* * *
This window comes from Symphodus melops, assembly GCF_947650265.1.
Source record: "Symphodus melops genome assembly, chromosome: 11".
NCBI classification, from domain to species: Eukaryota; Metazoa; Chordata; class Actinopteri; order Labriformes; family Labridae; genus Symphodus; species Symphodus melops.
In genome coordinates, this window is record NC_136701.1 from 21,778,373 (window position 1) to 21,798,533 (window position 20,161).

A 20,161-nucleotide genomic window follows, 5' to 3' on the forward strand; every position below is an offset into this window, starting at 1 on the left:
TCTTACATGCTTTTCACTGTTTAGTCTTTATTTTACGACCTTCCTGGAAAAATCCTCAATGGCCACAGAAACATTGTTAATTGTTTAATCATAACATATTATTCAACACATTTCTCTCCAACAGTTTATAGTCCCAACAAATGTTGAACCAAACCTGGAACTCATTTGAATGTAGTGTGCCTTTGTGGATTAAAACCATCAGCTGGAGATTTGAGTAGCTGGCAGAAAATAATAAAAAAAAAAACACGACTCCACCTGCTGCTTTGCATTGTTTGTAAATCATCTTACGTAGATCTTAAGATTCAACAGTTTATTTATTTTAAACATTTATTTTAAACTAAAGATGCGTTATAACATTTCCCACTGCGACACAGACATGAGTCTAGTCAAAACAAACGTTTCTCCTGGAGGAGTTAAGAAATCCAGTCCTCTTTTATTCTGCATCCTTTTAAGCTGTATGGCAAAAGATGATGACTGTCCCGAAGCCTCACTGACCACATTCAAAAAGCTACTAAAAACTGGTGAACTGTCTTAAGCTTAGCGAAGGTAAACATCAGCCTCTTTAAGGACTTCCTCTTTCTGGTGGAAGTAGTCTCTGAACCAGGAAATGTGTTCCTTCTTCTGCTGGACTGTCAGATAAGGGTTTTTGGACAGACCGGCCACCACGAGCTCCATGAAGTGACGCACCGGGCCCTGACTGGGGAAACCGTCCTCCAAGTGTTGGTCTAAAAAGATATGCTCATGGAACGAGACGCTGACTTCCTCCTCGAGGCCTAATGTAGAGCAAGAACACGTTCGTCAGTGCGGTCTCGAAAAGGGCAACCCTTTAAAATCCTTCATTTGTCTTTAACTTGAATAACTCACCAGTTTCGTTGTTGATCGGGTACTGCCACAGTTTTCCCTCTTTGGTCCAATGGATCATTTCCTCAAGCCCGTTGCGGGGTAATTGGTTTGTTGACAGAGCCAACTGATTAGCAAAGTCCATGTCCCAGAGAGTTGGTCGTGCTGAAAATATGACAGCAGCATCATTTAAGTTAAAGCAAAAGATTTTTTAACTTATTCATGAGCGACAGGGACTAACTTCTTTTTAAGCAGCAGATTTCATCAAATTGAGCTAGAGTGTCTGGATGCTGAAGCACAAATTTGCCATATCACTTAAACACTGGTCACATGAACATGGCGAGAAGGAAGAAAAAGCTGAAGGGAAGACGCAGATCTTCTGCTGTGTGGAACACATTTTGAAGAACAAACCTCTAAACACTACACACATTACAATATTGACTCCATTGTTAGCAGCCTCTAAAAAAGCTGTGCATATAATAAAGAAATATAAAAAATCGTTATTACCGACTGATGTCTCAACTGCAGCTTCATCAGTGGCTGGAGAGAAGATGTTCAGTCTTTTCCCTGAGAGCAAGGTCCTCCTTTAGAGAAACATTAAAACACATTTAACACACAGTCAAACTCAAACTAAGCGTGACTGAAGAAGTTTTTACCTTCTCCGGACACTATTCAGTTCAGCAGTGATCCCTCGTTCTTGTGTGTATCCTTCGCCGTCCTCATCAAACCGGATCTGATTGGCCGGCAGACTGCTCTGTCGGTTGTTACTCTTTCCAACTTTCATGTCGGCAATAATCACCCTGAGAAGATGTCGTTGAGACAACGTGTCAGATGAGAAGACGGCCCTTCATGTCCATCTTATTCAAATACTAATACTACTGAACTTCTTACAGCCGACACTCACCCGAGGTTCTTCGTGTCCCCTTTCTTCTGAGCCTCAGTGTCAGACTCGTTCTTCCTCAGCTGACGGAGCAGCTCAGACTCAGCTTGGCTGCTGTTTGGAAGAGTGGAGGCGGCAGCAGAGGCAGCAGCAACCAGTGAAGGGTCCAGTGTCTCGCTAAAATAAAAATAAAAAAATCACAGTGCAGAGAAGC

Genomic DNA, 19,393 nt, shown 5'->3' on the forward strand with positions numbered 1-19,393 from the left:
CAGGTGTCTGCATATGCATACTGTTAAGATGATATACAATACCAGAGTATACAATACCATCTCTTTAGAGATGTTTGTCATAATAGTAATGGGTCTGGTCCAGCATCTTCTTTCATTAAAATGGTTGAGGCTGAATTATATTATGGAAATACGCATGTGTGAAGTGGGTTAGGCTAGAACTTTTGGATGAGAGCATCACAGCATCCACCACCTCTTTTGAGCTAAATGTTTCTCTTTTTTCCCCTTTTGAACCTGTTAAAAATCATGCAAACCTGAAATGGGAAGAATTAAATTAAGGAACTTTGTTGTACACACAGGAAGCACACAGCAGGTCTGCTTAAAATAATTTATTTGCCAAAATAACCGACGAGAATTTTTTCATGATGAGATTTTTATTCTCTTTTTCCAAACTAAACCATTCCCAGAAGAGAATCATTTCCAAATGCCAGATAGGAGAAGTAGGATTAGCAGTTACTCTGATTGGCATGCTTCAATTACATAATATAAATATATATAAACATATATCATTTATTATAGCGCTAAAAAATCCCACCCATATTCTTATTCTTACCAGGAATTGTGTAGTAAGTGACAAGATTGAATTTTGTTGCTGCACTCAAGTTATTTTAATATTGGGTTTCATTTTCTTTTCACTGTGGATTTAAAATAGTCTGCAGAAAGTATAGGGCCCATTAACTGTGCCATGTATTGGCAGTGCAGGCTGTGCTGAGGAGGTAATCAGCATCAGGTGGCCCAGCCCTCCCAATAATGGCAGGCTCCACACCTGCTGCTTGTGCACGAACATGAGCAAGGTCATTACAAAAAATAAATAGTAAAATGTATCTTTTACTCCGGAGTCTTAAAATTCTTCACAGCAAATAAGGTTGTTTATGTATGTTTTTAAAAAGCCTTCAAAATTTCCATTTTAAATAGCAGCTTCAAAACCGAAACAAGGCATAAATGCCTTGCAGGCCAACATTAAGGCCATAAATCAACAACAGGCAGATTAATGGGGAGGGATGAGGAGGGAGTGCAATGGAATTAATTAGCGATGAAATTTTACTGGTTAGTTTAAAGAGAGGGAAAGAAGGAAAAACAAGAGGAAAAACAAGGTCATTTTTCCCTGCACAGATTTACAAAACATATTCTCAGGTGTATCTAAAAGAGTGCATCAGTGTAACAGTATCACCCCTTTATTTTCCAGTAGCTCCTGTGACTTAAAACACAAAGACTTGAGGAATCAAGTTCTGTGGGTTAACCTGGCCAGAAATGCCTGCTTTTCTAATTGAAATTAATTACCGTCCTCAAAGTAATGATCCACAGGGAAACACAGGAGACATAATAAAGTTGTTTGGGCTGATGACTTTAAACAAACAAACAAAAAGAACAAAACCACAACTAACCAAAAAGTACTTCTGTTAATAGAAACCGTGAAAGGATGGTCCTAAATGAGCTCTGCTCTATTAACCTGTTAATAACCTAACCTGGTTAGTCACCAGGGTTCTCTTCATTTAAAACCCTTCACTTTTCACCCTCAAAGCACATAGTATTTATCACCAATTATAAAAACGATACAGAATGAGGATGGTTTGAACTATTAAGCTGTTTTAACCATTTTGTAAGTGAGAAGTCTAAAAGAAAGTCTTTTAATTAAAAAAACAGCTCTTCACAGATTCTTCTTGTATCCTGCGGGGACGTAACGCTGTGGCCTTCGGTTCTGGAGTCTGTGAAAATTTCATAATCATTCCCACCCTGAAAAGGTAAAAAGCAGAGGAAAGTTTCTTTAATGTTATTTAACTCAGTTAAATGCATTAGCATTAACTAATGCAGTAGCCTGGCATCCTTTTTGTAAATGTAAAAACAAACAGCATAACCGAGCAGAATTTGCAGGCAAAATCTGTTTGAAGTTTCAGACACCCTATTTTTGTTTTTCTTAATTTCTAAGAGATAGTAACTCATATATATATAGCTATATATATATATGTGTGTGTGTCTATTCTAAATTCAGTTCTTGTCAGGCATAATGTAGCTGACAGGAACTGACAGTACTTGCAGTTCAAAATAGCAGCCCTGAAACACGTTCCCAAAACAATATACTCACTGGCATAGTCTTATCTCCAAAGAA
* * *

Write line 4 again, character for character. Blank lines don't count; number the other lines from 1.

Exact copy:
In genome coordinates, this window is record NC_136701.1 from 21,778,373 (window position 1) to 21,798,533 (window position 20,161).